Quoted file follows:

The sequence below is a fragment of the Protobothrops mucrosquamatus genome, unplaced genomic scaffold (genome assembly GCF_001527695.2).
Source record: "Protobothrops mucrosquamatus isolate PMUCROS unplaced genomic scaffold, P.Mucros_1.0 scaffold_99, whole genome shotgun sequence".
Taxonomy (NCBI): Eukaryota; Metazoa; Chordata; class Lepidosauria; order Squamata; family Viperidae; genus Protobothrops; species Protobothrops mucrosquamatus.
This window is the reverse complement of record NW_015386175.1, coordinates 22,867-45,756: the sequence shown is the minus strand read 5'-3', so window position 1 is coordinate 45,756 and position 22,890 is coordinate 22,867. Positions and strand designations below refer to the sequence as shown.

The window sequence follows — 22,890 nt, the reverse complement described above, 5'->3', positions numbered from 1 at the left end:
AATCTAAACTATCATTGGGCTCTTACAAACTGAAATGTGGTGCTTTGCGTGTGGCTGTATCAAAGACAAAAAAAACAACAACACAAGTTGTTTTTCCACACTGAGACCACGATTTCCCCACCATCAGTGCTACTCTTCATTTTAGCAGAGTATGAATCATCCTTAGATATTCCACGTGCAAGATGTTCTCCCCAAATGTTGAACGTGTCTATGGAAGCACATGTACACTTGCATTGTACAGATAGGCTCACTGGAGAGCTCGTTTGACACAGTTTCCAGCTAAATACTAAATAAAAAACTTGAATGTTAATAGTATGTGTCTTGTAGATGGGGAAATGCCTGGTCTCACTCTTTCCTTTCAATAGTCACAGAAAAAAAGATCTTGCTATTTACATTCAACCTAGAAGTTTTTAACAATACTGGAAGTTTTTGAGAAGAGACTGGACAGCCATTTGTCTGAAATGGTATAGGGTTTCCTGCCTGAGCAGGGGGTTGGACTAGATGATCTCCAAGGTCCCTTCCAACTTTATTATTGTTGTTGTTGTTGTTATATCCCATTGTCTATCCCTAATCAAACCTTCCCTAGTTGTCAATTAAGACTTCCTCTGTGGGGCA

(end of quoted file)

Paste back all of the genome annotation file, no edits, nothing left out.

The sequence below is a fragment of the Protobothrops mucrosquamatus genome, unplaced genomic scaffold (genome assembly GCF_001527695.2).
Source record: "Protobothrops mucrosquamatus isolate PMUCROS unplaced genomic scaffold, P.Mucros_1.0 scaffold_99, whole genome shotgun sequence".
Taxonomy (NCBI): Eukaryota; Metazoa; Chordata; class Lepidosauria; order Squamata; family Viperidae; genus Protobothrops; species Protobothrops mucrosquamatus.
This window is the reverse complement of record NW_015386175.1, coordinates 22,867-45,756: the sequence shown is the minus strand read 5'-3', so window position 1 is coordinate 45,756 and position 22,890 is coordinate 22,867. Positions and strand designations below refer to the sequence as shown.

The window sequence follows — 22,890 nt, the reverse complement described above, 5'->3', positions numbered from 1 at the left end:
AATCTAAACTATCATTGGGCTCTTACAAACTGAAATGTGGTGCTTTGCGTGTGGCTGTATCAAAGACAAAAAAAACAACAACACAAGTTGTTTTTCCACACTGAGACCACGATTTCCCCACCATCAGTGCTACTCTTCATTTTAGCAGAGTATGAATCATCCTTAGATATTCCACGTGCAAGATGTTCTCCCCAAATGTTGAACGTGTCTATGGAAGCACATGTACACTTGCATTGTACAGATAGGCTCACTGGAGAGCTCGTTTGACACAGTTTCCAGCTAAATACTAAATAAAAAACTTGAATGTTAATAGTATGTGTCTTGTAGATGGGGAAATGCCTGGTCTCACTCTTTCCTTTCAATAGTCACAGAAAAAAAGATCTTGCTATTTACATTCAACCTAGAAGTTTTTAACAATACTGGAAGTTTTTGAGAAGAGACTGGACAGCCATTTGTCTGAAATGGTATAGGGTTTCCTGCCTGAGCAGGGGGTTGGACTAGATGATCTCCAAGGTCCCTTCCAACTTTATTATTGTTGTTGTTGTTGTTATATCCCATTGTCTATCCCTAATCAAACCTTCCCTAGTTGTCAATTAAGACTTCCTCTGTGGGGCA